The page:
With Algorithms like Hummingbird and Rankbrain, Google’s goal is to provide the best search results for a user’s Search Queries and Search Intent.
In general, Google breaks down search queries into 3 main categories including
- Brand Name Searches
- Information Searches
- e-Commerce Searches
The goal with each category is to meet a user’s search intent by providing the best most relevant results.
Brand Name Searches
Brand Name Searches typically revolve around company or product name searches. For example, someone who wants to connect to Linkin or Youtube or Apple can simply type the name in the search bar without including HTTPS://… or type in the Google Search box.
Google understands that the search results should include the brand name result set.
Below is an example of a searcher who typed in “Apple”. As you can see there is a paid ad, a sidebar informational listing, and the main SERP listing.
Informational Searches include the vast array of searches where people are trying to get more information. Think of all the people looking for information on various drugs and side effects or people looking for information on buying a new car or truck or wanting information on the latest product by Apple, Microsoft. Understanding a searcher’s intent can go a long way to creating content that converts.
I recently wrote a rumors article on the latest GoPro called the GoPro Hero 8 Black. The goal was to entice people who were looking for the latest rumors on the upcoming GoPro. Every year companies release new products and come out with new updates to existing ones. These trends can be capitalized on and used to boost traffic. Knowing that users will be searching for news and updates on the latest GoPro was key to help create the content.
As it turns out my GoPro Hero 8 Black Rumors article ranked number 1 in google for months and continues to rank on page one. I was able to satisfy user intent, which in turn was rewarded by Google’s algorithmic ranking.
PRO TIP: When doing keyword research use tools like Ahrefs which will allow you to sort keywords based on Position, Volume, and Keyword Difficulty. Once a keyword or phrase is found, review the top Google search listings to get an idea of search intent.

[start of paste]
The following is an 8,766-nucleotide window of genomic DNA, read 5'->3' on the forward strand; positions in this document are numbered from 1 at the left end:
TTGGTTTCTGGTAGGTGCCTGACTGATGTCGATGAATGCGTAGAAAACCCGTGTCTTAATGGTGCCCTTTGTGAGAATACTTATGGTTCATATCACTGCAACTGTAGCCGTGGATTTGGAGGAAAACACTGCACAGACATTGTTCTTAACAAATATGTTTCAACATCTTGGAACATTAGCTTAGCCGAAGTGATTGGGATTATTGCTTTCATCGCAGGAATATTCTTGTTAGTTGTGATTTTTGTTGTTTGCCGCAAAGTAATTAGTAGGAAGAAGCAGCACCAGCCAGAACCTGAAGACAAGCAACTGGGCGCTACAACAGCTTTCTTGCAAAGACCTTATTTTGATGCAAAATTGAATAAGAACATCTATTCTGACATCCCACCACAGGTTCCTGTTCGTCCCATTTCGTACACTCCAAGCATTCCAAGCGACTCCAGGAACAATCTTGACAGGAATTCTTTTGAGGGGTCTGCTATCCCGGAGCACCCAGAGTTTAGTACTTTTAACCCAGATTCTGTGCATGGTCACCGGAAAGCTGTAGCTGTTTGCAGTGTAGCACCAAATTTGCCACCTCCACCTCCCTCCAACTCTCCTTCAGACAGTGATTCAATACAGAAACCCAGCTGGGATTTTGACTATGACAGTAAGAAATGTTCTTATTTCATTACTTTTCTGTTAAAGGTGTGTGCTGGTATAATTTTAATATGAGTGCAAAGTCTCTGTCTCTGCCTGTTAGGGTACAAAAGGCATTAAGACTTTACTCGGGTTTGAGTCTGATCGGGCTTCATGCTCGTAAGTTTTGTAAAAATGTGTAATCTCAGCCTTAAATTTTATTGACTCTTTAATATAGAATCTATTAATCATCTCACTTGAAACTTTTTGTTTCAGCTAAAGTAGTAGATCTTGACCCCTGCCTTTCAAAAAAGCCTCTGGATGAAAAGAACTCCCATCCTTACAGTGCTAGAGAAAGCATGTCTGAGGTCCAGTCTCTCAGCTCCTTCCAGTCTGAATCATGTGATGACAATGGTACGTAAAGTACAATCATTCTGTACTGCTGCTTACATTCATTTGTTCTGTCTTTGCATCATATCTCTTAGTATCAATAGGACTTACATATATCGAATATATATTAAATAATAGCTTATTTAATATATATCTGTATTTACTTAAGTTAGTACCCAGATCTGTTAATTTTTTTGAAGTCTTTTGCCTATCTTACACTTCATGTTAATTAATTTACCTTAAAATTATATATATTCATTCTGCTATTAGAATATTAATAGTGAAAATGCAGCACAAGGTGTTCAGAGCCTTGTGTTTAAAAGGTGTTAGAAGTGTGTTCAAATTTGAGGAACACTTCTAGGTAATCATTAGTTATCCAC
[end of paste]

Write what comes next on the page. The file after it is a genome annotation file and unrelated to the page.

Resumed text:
e-Commerce searches are those searches where user search intent is to buy something. These transactional searches might include terms such as buy, purchase or order, but more often are a bit more vague. Examples include a car name like “Toyota Land Cruiser” or a particular product like “2019 Macbook Pro”. Google understands that keywords like these are often used when people are looking to make a purchase and so the results usually include links to purchase.
Google has further defined some e-Commerce searches into subsets or verticals. Again the goal here is to answer user intent.
For example someone searching for pizza will most likely see local pizza restaurant listings rather than generic listings about pizza or pizza companies. Google’s Algorithm knows that most people who just type “pizza” are looking to BUY pizza from a local restaurant and so they display results of local pizza restaurants.
Ranking in these verticals almost always requires paid advertising campaigns to stand out. For example, Domino’s below is using paid advertising to targeted the Austin area for people searching on the term “Pizza”.
PRO TIP: Make sure your company’s Google My Business account is up to date and that you have Citations (listings of your business). An easy way to establish citations is to use software like YEXT, MozLocal or Bright Local. Make it a priority to get Customer Reviews on Google My Business, which helps boost your local presence. Also reach out to other local businesses to get local backlinks, which again boosts your perceived local presence helps rank you higher locally.